It is not an everyday opportunity to interact one-one with a senior executive of one of the biggest IT players in the world. When one such opportunity came, I was all excited and there I was – waiting anxiously to interact with Mr. Apurva Chamaria, Global Head – Brand & Digital, HCL Technologies. I was lucky enough to nab him for about an hour to pick his brain on evolution of IT in Sales, latest in branding and digital marketing, geographic differences etc.
I started the interview hoping to dig deeper into Mr.Apurva Chamaria’s perspective on the evolution of sales in the IT industry. He offered up a lot of wisdom on the paradigm shift that the term “IT Sales” has witnessed over the years.
According to him, it all began as services sales like implementation sales of SAP, Oracle etc., and then came solution selling. Now it’s all about “Challenger Sales”.
Me: Challenger Sales Model? Could you please elaborate more?
Mr. Apurva: Suppose you are calling a CIO/CFO of a company for a sales pitch, you should have already known his biography, read his recent articles in media, should know what he is tweeting and most importantly know enough about his company’s competitors. By now, you must have been able to arrive at his problem statement. Now when you get him on the phone, all you have to say is, “I just notice from one of your interviews the challenge faced by you and this is what is happening in your industry and these are the areas where you could do better” and so on.
There could be two outcomes of the Challenger Sales model – You are right and the CFO/CIO will be impressed and will make the deal or you are partially right and still the CIO is impressed with the homework you have done and will mostly give you insights about the actual issue he is facing. Either way your job is done.
So, it is important to note the power of Social Selling. Know enough about the person’s social background so that you connect with him/her at a personal level. Try to find out the person’s aspiration and his role in the power play happening in the organization.
One important aspect of challenger sales model is excellent communication skills especially email – starting with interesting subject line, so that the mail is noticed and not deleted.
Me: How much do you think can Social Relationships end up in deals?
Mr. Apurva: After product quality and pricing, this relationship is all that it takes to differentiate your company. It could be as simple as sending a thank you card for a closed group community of CIOs on LinkedIn. But it is imperative to do that. Often, contract depends on relationship orientation that it gets into a deal.
Me: How to create brand awareness in new market?
Mr. Apurva: Before you do anything, have a clear understating of the market, your potential customers and a definite understanding of your differentiating factors. Then you could go ahead with e-mailers, road and trade shows, cold calling, industry challenge, all of which will help in generating leads, which I would say is the foremost requisite in creating awareness about your product.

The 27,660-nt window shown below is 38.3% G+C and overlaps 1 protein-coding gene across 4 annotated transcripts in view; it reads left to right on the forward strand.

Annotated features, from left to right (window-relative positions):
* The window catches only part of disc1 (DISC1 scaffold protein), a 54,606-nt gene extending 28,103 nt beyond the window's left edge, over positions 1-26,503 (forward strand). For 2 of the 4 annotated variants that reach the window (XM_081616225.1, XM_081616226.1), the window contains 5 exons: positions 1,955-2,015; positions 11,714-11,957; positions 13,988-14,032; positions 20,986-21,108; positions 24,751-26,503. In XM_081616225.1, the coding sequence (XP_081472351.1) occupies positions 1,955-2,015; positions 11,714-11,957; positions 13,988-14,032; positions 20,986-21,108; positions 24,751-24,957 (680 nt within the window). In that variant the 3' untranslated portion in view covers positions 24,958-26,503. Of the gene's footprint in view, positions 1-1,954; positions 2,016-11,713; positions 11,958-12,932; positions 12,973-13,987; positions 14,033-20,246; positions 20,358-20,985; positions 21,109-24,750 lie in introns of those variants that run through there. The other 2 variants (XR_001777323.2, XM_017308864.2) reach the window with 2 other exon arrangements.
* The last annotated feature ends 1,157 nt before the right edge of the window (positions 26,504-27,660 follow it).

Me: What would you say are the most important skills needed to succeed in an organization?
Mr. Apurva: First would be behavioral Skills like managing a team, change Management, negotiation Skills, etc. Second is functional skills like Sales management, brand management, understanding P&L statement etc. and third will be Domain skills like knowledge about retail, telecom, healthcare etc.
One should start with focusing on functional skills, which the organizations expects a person to have; after a couple of years domain skills becomes important and finally when you have a lot of experience in functional and domain segments, then behavioral skills determine how high one can go in the organization.
Me: What is the role of a Business Development Manager and a sales person?
Mr. Apurva: Business Development is the overarching umbrella – It includes sales, marketing, alliances, partnerships, Mergers &Acquisitions, any such activity that allows you to develop a business. Sales person is slanted towards towards numbers like booking target, revenue target etc. One should always do sales before getting into marketing.
Me: What specific skill set should a sales person have?
Mr. Apurva: Sales is a very challenging job and the person who is doing sales should be self-driven, type A alpha person and internally optimist. Most importantly he should keep pursuing his clients and should never give up on a deal. This is a job where you have to handle enormous amounts of rejection and still thrive on target on a day-to-day basis. In short, sales is not for faint hearted.
Me: How does geographic differences impact business?
Mr. Apurva: Selling in East is much more relationship driven than in west. For instance, a sales cycle in Japan is 1 to 2 years whereas an American is very data driven and rational and therefore the sales cycle are small. APAC projects are smaller in terms of revenue and there is limited or no off-shoring in APAC mainly because of language barriers. European Billing is the most expensive mostly due to exchange rates.
Me: What will be your advice to B-School grads like us, how different is corporate reality from B-School?
Mr. Apurva: Most of the times, case studies taught in B-schools ignore vital things like people nuances, change management complexity, etc. In real world these complexities increase manifolds. Organizational politics and competitor moves are very dynamic in real time. You have to be prepared for that.
PGPM class of 2014